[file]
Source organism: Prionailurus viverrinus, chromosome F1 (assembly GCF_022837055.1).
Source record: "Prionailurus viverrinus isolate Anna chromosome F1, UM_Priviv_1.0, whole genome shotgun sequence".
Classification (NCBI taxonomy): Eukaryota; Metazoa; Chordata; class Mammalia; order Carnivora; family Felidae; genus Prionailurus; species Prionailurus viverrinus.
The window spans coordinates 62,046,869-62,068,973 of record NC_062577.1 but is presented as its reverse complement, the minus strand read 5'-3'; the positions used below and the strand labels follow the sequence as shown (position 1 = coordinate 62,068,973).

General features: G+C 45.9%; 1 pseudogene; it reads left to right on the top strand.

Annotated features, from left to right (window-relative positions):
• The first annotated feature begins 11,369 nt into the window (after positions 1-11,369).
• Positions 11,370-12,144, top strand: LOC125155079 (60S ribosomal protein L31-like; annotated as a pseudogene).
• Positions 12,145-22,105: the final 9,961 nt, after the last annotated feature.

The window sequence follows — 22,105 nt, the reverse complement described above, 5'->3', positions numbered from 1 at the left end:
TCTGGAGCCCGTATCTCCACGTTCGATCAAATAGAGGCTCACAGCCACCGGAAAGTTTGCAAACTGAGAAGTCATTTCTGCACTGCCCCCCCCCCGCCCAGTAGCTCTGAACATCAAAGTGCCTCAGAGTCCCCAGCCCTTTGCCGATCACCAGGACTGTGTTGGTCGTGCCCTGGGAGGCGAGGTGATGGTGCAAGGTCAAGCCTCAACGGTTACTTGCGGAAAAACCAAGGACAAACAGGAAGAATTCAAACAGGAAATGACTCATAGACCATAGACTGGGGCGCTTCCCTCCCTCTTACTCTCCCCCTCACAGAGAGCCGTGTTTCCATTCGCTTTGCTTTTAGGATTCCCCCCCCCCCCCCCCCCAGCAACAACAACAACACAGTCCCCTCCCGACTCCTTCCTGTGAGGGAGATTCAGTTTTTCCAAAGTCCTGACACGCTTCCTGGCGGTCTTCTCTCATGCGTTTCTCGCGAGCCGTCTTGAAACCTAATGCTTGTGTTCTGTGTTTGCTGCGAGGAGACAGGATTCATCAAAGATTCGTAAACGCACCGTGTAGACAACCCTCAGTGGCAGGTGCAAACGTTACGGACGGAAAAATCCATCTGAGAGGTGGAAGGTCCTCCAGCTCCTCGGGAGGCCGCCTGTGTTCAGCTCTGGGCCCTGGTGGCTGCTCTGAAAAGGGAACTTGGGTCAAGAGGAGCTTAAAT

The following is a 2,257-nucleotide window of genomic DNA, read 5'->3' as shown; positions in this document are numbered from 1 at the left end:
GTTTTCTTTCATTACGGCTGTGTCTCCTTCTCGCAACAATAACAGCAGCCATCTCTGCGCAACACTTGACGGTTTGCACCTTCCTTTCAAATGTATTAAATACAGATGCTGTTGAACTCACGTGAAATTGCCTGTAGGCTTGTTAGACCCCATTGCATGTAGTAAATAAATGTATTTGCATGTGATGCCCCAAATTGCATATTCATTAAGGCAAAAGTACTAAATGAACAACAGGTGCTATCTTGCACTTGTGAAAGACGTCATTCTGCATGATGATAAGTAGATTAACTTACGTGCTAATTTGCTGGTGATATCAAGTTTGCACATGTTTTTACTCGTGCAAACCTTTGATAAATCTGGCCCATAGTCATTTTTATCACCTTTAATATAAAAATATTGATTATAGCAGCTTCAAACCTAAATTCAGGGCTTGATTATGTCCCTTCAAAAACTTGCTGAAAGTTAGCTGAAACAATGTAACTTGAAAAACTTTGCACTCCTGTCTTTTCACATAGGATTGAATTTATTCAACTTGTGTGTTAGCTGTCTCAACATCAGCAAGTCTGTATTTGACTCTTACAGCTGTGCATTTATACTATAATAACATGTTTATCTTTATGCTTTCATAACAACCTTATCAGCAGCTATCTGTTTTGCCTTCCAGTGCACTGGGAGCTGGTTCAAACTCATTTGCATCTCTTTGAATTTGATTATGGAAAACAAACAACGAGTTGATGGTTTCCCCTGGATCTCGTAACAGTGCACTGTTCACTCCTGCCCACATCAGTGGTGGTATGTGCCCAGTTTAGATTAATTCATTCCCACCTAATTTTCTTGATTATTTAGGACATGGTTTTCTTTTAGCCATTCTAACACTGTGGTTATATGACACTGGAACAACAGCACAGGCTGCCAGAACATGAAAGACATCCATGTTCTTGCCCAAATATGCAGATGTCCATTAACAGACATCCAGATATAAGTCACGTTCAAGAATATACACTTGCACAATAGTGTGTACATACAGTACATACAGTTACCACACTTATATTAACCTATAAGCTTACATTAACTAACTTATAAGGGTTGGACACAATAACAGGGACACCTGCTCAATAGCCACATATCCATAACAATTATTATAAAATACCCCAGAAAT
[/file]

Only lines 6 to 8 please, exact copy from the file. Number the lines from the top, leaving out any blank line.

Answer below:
Annotated features, from left to right (window-relative positions):
• The first annotated feature begins 11,369 nt into the window (after positions 1-11,369).
• Positions 11,370-12,144, top strand: LOC125155079 (60S ribosomal protein L31-like; annotated as a pseudogene).